Let’s face it: Canada’s vast size was a major factor in the Canadian Premier League’s first season.
Clubs faced difficult road trips that sent players and coaches on multiple cross-Canada flights in a matter of weeks. Fatigue and injuries followed as all seven sides struggled through many parts of Year 1.
But the release of the 2020 CPL schedule on Friday offers something different, namely a balanced schedule (thanks to Atlético Ottawa coming aboard), in which clubs are set to play each other four times – twice at home, twice on the road. It’s simple, just like the three-team playoff and single-table format.
It also promises to lessen the burden of travel with several factors, including Ottawa’s inclusion, Friday night football, less midweek games, and a spread of matches over the 175 regular season days.
Travel time, distance reduced 10% year-over-year for CPL clubs
Long, difficult road trips marred CPL clubs in 2019. In Year 2, things will be a bit different.
When tallied, the 2020 schedule means nearly 432,000 kilometres of travel – in the air or on the ground – for the eight clubs for an average of 54,000 kilometres over a 14-match away docket.
Is that a lot of travel? Yes. But it’s less than 2019, believe it or not. Clubs averaged over 60,000 kilometres of travel according to last year’s tally, marking a 10 per cent reduction in the club-by-club burden on making away matches.
The reduced travel time averages out to about six hours per club. While it’s not a big number, CPL players and coaches won’t be complaining.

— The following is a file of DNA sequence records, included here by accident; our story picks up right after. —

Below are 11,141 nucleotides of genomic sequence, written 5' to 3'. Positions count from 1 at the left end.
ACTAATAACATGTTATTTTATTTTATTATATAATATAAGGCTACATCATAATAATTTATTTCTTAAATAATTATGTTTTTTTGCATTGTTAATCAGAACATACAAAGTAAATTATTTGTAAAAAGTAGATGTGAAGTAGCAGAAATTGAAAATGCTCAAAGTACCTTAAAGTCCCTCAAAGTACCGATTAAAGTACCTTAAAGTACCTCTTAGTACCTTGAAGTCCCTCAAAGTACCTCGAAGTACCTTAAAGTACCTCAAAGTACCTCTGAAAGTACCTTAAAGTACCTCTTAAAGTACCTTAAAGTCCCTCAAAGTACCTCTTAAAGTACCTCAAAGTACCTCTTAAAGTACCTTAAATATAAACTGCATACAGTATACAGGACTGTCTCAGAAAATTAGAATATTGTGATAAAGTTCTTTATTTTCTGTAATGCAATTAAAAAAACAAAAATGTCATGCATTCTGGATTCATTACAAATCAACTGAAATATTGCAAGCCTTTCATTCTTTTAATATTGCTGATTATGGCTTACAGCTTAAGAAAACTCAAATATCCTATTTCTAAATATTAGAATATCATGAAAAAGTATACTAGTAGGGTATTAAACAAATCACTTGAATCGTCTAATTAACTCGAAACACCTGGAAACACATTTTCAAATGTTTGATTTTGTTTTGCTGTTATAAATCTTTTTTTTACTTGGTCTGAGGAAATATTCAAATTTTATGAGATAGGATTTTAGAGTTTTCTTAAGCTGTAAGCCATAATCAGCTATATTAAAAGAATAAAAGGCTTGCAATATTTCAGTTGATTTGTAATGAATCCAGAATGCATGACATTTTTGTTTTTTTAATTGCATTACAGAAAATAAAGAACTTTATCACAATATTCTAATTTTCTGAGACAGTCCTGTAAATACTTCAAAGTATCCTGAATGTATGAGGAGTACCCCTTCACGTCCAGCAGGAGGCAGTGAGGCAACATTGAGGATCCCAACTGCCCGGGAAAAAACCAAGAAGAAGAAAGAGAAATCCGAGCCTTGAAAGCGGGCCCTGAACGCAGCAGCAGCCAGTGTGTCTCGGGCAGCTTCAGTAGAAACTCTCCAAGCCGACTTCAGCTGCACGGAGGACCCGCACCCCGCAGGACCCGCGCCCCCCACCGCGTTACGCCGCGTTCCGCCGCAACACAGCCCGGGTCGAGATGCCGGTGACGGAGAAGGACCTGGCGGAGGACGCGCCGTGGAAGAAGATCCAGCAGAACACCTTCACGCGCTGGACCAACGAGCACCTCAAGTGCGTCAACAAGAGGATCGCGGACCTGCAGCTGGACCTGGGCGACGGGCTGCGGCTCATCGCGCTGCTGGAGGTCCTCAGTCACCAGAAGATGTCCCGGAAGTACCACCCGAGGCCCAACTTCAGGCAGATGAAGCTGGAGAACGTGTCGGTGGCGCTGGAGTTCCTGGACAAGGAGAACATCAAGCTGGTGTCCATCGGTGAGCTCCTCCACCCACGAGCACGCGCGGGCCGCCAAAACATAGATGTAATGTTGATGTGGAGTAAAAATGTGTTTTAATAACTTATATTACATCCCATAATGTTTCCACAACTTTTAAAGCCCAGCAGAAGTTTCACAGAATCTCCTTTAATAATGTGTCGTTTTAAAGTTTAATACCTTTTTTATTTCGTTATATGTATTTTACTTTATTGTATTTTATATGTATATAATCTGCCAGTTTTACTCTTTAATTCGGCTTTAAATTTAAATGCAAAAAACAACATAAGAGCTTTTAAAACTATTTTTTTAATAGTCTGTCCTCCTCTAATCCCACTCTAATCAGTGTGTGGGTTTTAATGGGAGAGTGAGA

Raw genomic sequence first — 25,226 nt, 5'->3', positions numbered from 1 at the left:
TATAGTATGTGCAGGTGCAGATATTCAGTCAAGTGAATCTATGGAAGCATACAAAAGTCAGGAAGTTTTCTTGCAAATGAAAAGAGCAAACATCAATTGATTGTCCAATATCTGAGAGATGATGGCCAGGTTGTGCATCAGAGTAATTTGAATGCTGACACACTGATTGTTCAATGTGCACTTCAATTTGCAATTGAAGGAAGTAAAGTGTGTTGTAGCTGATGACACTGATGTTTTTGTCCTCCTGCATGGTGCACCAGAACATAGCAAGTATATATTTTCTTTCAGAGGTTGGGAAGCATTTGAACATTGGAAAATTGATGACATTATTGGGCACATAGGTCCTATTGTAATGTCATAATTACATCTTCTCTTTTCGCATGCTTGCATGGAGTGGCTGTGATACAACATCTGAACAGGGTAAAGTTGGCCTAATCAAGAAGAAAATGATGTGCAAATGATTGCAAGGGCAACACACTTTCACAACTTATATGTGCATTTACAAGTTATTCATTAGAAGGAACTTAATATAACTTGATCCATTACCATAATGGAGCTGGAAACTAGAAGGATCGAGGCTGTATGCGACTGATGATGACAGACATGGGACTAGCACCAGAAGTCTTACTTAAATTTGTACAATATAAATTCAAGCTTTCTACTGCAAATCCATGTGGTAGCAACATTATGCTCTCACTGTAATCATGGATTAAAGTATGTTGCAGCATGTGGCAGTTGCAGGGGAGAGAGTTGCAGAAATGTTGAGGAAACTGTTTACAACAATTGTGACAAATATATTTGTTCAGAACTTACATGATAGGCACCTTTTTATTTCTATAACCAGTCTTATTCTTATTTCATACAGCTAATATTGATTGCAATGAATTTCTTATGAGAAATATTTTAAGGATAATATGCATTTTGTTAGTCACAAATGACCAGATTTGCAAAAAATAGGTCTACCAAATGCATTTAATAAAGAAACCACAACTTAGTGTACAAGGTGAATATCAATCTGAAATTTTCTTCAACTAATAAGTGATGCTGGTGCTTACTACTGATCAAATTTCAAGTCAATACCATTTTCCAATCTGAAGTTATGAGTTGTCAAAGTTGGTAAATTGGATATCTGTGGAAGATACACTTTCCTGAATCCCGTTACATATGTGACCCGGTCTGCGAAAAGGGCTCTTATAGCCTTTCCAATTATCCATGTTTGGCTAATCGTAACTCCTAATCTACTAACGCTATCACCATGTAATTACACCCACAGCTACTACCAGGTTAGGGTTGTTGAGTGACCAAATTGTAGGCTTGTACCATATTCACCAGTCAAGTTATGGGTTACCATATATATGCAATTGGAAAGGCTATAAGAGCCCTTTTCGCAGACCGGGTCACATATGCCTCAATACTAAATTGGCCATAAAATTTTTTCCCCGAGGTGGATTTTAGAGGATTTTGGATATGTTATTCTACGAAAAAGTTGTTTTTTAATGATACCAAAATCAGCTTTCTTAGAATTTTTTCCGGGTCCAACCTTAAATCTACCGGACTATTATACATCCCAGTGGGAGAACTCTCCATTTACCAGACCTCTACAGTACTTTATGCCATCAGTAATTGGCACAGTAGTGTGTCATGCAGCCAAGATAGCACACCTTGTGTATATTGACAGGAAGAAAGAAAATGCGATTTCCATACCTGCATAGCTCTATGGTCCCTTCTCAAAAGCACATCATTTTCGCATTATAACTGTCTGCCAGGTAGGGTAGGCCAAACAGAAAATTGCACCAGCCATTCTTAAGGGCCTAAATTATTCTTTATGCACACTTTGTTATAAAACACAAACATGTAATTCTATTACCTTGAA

HFX Wanderers are once again the CPL’s most-travelled team, set to cover a whopping 66,000 kilometres across 14 away matches in 2020. Incredibly, that total is down 5,000 kilometres from the over 71,000 kilometres logged last season.
Stephen Hart’s side was the victim of fixture congestion (more on that later) in 2019, specifically during a five-match run in July which ended in a 6-2 drubbing at York9 FC. Plus, they also made the 4,227 kilometre trek to Van Isle – the third-longest top-flight road trip in world football – a staggering three times. They’ll only have to make the trip twice in 2020.
Speaking of Pacific FC, the Tridents are poised to travel the second-most in 2020 with a 58,310 kilometre total that falls just ahead of fellow Western Canadian sides FC Edmonton and Cavalry.
Newcomer Atlético Ottawa’s 50,000 kilometre travel itinerary was greatly reduced by 2020’s balanced schedule as four road matches await just five-hours away in southern Ontario against Forge FC and York9 FC. Of course, those 905 Derby opponents have the least impactful travel travel-wise, hovering around 48,000 kilometres or a quarter of the Wanderers’ regular-season total.
Total Kilometres Per CPL Club in 2020: 1. HFX Wanderers FC – 66,604 km 2. Pacific FC – 58,310 km 3. FC Edmonton – 57,180 km 4. Cavalry FC – 57,046 km 5. Atlético Ottawa – 50,756 km 6. Valour FC – 46,316 km 7. Forge FC – 48,126 km 8. York9 FC – 47,778 km
Fewer double-upped match-weeks give CPL teams breathing room
The “four-match fortnight” won’t be back for 2020.
Fixture congestion and multiple multi-game match-weeks that dogged CPL clubs in 2019 – Halifax’s aforementioned seven-match run in just over three weeks comes to mind – have been greatly reduced in 2020.
Most CPL clubs will play twice in the same match-week only a handful of times this season, as only seven match dates fall between Monday and Friday. This is directly connected to league officials scheduling 90 per cent of matches on weekends or holidays, something that was addressed by commissioner David Clanachan.
“When I grew up, when I was a young lad, my grandfather took me to games, and it was always a Saturday afternoon,” Clanachan said. “We, in this country, as we build this new league and the game here, we need to find ways to help supporters create their own traditions. The idea around Friday night does that. It’s always going to be a good night out.”
This will be a welcome respite for CPL coaches who struggled with player fitness, match preparation, and finding time for quality training during, particularly intense stretches. It promises to be better for fans too, as away teams are set to be healthier and better prepared on the road leading to more intense games.